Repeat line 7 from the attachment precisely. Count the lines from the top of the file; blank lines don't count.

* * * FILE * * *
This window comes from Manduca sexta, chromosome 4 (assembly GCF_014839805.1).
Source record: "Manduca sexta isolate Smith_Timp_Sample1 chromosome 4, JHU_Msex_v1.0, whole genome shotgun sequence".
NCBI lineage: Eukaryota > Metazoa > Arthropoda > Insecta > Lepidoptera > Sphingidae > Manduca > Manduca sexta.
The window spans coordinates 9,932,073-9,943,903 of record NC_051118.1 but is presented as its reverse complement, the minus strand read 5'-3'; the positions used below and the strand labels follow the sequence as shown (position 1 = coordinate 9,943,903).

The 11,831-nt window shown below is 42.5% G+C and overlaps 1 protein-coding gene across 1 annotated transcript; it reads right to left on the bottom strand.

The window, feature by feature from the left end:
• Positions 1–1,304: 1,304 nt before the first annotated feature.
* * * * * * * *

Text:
• Positions 1–1,304: 1,304 nt before the first annotated feature.